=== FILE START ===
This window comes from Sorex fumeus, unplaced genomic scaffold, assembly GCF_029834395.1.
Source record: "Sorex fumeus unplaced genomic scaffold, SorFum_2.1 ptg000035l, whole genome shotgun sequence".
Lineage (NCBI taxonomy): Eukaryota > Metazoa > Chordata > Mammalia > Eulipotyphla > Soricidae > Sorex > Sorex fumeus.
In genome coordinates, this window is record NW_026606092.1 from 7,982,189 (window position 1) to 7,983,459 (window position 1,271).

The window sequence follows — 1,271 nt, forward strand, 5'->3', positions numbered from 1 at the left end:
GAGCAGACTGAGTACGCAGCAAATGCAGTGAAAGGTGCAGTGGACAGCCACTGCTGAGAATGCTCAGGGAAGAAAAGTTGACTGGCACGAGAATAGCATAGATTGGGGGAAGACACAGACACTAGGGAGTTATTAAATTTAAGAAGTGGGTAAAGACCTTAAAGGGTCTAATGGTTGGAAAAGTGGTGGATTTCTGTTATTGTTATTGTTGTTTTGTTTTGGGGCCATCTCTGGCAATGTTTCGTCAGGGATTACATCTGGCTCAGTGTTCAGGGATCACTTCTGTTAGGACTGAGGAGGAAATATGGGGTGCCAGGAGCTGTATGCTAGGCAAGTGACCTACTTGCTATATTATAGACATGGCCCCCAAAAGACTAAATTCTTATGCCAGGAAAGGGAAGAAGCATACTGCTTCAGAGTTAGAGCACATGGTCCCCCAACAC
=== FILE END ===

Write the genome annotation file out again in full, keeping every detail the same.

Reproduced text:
This window comes from Sorex fumeus, unplaced genomic scaffold, assembly GCF_029834395.1.
Source record: "Sorex fumeus unplaced genomic scaffold, SorFum_2.1 ptg000035l, whole genome shotgun sequence".
Lineage (NCBI taxonomy): Eukaryota > Metazoa > Chordata > Mammalia > Eulipotyphla > Soricidae > Sorex > Sorex fumeus.
In genome coordinates, this window is record NW_026606092.1 from 7,982,189 (window position 1) to 7,983,459 (window position 1,271).

The window sequence follows — 1,271 nt, forward strand, 5'->3', positions numbered from 1 at the left end:
GAGCAGACTGAGTACGCAGCAAATGCAGTGAAAGGTGCAGTGGACAGCCACTGCTGAGAATGCTCAGGGAAGAAAAGTTGACTGGCACGAGAATAGCATAGATTGGGGGAAGACACAGACACTAGGGAGTTATTAAATTTAAGAAGTGGGTAAAGACCTTAAAGGGTCTAATGGTTGGAAAAGTGGTGGATTTCTGTTATTGTTATTGTTGTTTTGTTTTGGGGCCATCTCTGGCAATGTTTCGTCAGGGATTACATCTGGCTCAGTGTTCAGGGATCACTTCTGTTAGGACTGAGGAGGAAATATGGGGTGCCAGGAGCTGTATGCTAGGCAAGTGACCTACTTGCTATATTATAGACATGGCCCCCAAAAGACTAAATTCTTATGCCAGGAAAGGGAAGAAGCATACTGCTTCAGAGTTAGAGCACATGGTCCCCCAACAC